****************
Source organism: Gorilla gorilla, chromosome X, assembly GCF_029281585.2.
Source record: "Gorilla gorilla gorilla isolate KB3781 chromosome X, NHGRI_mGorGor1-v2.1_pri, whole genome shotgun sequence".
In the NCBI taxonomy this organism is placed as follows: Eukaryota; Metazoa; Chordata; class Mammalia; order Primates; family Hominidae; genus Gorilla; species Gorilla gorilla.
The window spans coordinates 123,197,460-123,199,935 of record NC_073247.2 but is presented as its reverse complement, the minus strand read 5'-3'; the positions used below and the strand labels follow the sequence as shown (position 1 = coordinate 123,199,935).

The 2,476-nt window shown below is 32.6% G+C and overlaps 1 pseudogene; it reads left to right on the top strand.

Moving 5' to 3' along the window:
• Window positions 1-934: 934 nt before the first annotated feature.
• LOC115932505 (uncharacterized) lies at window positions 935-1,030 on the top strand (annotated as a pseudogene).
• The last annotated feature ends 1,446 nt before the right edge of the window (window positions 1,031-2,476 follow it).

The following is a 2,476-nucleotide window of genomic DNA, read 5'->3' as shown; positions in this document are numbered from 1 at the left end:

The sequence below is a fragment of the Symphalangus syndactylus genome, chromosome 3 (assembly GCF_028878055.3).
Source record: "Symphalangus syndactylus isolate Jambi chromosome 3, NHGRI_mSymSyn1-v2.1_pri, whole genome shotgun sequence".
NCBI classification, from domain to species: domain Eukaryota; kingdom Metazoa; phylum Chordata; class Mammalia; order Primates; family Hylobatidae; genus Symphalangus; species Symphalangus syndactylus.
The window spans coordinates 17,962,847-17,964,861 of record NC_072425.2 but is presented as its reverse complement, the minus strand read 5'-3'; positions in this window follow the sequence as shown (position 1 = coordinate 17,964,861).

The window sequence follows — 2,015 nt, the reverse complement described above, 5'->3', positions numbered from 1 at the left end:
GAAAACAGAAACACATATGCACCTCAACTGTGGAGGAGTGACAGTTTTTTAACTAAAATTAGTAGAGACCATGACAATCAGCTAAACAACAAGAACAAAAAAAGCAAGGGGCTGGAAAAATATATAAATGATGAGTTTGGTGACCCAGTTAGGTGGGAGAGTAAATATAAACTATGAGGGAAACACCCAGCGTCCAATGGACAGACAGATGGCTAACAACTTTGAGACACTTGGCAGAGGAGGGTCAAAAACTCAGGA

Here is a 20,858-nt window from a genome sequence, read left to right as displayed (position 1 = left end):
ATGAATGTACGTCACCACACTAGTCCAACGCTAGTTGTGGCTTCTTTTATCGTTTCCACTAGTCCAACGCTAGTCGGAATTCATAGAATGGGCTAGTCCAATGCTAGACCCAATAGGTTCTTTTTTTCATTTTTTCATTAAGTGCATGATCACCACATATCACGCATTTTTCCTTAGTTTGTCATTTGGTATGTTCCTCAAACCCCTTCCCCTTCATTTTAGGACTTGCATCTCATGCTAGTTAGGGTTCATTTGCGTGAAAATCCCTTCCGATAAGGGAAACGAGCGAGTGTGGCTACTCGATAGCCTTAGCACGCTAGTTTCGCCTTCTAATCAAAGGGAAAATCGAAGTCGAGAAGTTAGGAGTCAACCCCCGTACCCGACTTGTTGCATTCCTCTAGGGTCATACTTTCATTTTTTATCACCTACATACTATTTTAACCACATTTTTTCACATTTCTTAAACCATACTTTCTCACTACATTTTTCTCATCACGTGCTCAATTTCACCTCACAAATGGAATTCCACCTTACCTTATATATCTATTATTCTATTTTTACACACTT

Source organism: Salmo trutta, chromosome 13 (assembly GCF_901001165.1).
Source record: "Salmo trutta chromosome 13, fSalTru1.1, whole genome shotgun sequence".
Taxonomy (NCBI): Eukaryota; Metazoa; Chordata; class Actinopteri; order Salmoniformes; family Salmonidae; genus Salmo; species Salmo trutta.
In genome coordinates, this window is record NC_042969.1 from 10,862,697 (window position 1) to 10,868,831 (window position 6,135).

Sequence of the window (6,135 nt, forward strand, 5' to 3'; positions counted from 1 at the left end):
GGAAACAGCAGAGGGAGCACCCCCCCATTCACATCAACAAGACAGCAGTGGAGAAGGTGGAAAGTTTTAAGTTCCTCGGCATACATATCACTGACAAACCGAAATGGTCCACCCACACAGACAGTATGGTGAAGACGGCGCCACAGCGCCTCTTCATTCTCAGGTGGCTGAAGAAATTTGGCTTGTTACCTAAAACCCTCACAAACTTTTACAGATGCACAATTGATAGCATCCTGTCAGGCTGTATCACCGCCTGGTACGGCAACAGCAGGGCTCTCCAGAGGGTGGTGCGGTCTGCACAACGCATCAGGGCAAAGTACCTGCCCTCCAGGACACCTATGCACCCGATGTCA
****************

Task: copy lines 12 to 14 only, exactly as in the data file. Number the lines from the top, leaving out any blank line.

Source record: "Symphalangus syndactylus isolate Jambi chromosome 3, NHGRI_mSymSyn1-v2.1_pri, whole genome shotgun sequence".
NCBI classification, from domain to species: domain Eukaryota; kingdom Metazoa; phylum Chordata; class Mammalia; order Primates; family Hylobatidae; genus Symphalangus; species Symphalangus syndactylus.
The window spans coordinates 17,962,847-17,964,861 of record NC_072425.2 but is presented as its reverse complement, the minus strand read 5'-3'; positions in this window follow the sequence as shown (position 1 = coordinate 17,964,861).